This is ridiculously future-cool -- an iPhone 4 video call from the middle of the Pacific Ocean thanks to a boat, a satellite-powered Wi-Fi hotspot, and FaceTime.
FaceTime from the middle of the Pacific. Arthur and Peter, my MotionX colleagues are in the office in Santa Cruz, California and get video-taped doing FaceTime between Pete’s iPhone 4 in Santa Cruz and my iPhone 4 in the middle of the Pacific Ocean one of the most isolated spots in the world. When it came up, it was like magic! To paraphrase Arthur Clarke, Great innovative technology and magic are literally indistinguishable. This is what the Camera-Phone was designed to do.
Camera+ for iPhone is a photography application that allows you to take photos and edit them. tap tap tap claims Camera+ is "all about one thing - GREAT PHOTOS!" How does Camera+ hold up to this expectation? Follow along to find out.
One of the greatest tricks Apple pulled off at the iPhone 4 press conference was changing the dialog from death-touch -- a single point of antenna trouble on iPhone 4 -- to death-grip -- a device-wide point of antenna trouble faced by the entire industry.
Apple for their part did cop to making iPhone 4's point of attenuation very external and incredibly visible. Steve Jobs called it "x-marks the spot", but then Apple very quickly moved on from this death-touch to a wider death-grip and demonstrated it on handsets from RIM's BlackBerry to HTC's Droid to Samsung's Windows Mobile.
I initially thought this was a mistake on Apple's part -- that they were spending too much time deflecting onto the competition. Turns out I underestimated Apple, but not as badly as the competition. What Apple very neatly managed to do there was conflate their own widely reported iPhone 4 death-touch into the very real but widely under-reported death-grip phenomena that does indeed affect the entire industry.
What's more, by those very competitors responding that the death-grip either didn't affect their devices, was minimal at best, or wouldn't affect future devices, they cinched it for Apple. They became part of the problem. Why?
Here I am showing how to apply a BodyGuardz screen protector to your iPad. Why? I don't know about you but for me my iPad screen is 9.7 inches of beautiful, colorful joy and the thought of scratching it fills me with equal parts apprehension and terror. So, in the better safe than sorry department, here's what I did:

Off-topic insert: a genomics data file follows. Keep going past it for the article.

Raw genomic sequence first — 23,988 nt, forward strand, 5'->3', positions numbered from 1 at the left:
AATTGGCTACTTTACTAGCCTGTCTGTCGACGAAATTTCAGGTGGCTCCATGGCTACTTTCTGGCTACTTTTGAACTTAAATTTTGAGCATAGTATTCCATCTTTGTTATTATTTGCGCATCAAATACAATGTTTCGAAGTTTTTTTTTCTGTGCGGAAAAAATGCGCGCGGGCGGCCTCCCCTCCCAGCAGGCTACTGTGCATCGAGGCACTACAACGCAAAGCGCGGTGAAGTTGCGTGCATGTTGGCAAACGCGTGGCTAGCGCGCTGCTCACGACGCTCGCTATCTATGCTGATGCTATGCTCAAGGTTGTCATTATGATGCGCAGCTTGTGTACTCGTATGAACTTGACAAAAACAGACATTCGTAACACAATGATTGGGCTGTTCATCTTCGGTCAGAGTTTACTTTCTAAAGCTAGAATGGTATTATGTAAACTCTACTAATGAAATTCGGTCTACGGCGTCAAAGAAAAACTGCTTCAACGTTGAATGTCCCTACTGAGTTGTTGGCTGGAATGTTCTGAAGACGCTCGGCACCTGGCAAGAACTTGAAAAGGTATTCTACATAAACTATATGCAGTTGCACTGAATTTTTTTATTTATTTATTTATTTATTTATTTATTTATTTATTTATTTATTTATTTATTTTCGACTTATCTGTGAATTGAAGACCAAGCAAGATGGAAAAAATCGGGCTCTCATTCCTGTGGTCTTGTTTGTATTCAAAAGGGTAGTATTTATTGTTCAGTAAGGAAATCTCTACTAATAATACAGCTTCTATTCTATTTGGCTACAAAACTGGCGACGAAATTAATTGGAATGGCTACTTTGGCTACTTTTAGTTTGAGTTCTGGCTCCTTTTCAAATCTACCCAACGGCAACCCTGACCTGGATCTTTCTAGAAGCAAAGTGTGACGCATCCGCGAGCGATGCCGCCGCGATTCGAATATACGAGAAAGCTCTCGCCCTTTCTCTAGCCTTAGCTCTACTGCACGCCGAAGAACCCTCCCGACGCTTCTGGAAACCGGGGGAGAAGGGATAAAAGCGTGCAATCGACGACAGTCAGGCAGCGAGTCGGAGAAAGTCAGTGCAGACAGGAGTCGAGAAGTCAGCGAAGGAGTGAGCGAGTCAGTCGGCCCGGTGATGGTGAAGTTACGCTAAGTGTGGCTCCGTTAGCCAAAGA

Apple has just announced that, come Friday, July 23, the next round of international iPad roll-outs will hit Austria, Belgium, Hong Kong, Ireland, Luxembourg, Mexico, Netherlands, New Zealand and Singapore.
Boy Genius and 9to5Mac have been digging deep into how FaceTime might work on iOS devices that don't have phone numbers attached to them -- namely the next generation iPod touch G4 and iPad G2. Since iPhone 4 uses phone numbers as "accounts" to route FaceTime connections, the alternative for iPod touch and iPad seems to be Apple ID and the associated email address.
Taiwan news decided to have a little -- fun? -- with Apple and iPhone 4 by casting Steve Jobs as Darth Vader, laughing as Foxconn workers jump off buildings, and light-sabering off the fingers of customers who complain about reception problems.
It's sensationalistic, callus about the suicides, and convenient they cast blame entirely on Apple for the problems of Taiwanese and Chinese owned businesses, and some might find the imagery disturbing so consider yourself warned before you hit the play button. But, hey, Star Wars.
"The antenna is located at the bottom of the Omnia 2 phone, while iPhone's antenna is on the lower left side of the device. Our design keeps the distance between a hand and an antenna. We have fully conducted field tests before the rollout of smartphones. Reception problems have not happened so far, and there is no room for such problems to happen in the future"
Apple must be ecstatic. Any company that stayed quiet would have ridden out the story pretty much uninvolved. Any company -- now all of them -- that spoke up guaranteed their phones a bump in YouTube demos and/or free case requests.
And that "problems in the future" bit? Sigh. Early reports already indicate Samsung's new Galaxy S-class Captivate and Vibrant are having the same problem. Here's a sample from InformationWeek:
I have both a Samsung Vibrant and Captivate on hand for testing purposes. In both phones, the internal antenna is apparently located on the back of the phone, towards the very bottom edge. When gripped around the bottom of the phone (with either hand) the signal strength drops almost immediately. The Vibrant went from three bars to zero bars in about five seconds, and the Captivate went from four bars to zero bars in about six seconds. When I let go, the signal returns immediately.
Sure, death-grip isn't the same as iPhone 4's single-point touch, but in a media frenzy no phone is safe.
Video after the break.
Update: Samsung Galaxy S suffering from death-finger in second video after the break .
"Approximately .016% of customers [have complained]. We have had very few complaints about signal or antenna problems on the Eris".
Which could also just mean there hasn't been the attention or scrutiny placed on signal strength attenuation in the past, and again it will be open season now with any number of YouTube videos popping up showing everything from the HTC Droid Eris to HTC Droid Incredible to HTC Nexus One succumbing to the death-grip, just like Apple demonstrated.
However, HTC does have the forethought to warn customers not to touch the spot over their antenna (see image, top).